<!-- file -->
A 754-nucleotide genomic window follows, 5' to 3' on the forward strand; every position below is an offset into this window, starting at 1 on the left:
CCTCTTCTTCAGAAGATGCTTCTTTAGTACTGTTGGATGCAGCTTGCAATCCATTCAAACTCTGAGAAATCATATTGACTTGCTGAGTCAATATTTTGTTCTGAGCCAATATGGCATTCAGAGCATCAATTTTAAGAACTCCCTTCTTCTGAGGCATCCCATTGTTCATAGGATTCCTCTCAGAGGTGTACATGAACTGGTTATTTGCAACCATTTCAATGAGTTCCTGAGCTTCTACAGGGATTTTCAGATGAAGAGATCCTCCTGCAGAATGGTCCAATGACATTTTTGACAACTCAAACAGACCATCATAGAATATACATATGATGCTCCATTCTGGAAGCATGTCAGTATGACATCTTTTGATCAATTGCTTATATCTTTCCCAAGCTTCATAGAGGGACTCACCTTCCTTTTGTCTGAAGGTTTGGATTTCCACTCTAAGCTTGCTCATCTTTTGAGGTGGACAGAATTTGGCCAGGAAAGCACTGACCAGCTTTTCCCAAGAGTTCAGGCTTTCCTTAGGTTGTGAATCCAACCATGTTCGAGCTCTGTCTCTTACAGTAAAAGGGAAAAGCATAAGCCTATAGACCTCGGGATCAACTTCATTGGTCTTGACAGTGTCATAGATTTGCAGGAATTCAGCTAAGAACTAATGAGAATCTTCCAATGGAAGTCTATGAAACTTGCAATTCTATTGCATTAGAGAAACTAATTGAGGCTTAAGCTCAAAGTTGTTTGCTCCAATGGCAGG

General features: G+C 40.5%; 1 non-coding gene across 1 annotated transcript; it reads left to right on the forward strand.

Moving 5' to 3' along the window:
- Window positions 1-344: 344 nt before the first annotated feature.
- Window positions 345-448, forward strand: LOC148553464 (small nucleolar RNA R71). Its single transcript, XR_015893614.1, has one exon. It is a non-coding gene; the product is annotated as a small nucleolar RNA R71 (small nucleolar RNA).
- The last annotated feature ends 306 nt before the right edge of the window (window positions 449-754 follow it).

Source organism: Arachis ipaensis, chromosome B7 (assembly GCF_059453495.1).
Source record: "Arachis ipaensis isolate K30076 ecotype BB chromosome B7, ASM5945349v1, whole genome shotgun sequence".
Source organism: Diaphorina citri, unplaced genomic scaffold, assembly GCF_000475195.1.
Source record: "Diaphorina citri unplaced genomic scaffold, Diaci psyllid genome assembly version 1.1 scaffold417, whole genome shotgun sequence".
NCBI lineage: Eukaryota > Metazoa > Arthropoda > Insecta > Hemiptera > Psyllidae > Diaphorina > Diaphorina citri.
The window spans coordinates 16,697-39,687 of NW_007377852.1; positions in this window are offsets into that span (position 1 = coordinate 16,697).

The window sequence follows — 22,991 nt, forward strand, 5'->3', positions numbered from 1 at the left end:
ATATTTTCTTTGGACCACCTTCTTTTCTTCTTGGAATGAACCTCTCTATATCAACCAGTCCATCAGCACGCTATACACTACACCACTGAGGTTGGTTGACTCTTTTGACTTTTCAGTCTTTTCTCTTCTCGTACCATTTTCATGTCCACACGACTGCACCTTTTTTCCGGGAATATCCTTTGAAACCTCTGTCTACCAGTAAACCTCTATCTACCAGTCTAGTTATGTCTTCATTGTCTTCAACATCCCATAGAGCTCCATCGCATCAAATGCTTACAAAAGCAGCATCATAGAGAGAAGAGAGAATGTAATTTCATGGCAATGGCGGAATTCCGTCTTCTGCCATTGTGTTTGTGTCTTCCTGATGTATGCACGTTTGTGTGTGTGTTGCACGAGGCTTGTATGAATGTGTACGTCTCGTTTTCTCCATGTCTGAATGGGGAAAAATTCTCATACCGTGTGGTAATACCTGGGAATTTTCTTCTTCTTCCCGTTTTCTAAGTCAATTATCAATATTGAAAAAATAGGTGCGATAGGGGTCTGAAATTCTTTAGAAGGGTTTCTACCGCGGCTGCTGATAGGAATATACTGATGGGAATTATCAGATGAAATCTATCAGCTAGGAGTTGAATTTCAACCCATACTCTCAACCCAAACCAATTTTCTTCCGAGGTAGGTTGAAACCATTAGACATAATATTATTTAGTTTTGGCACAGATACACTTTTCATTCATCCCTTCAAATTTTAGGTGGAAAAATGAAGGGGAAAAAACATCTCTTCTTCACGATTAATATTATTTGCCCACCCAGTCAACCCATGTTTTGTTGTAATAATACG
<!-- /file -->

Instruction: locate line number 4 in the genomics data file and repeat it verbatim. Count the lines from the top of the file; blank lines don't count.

Moving 5' to 3' along the window: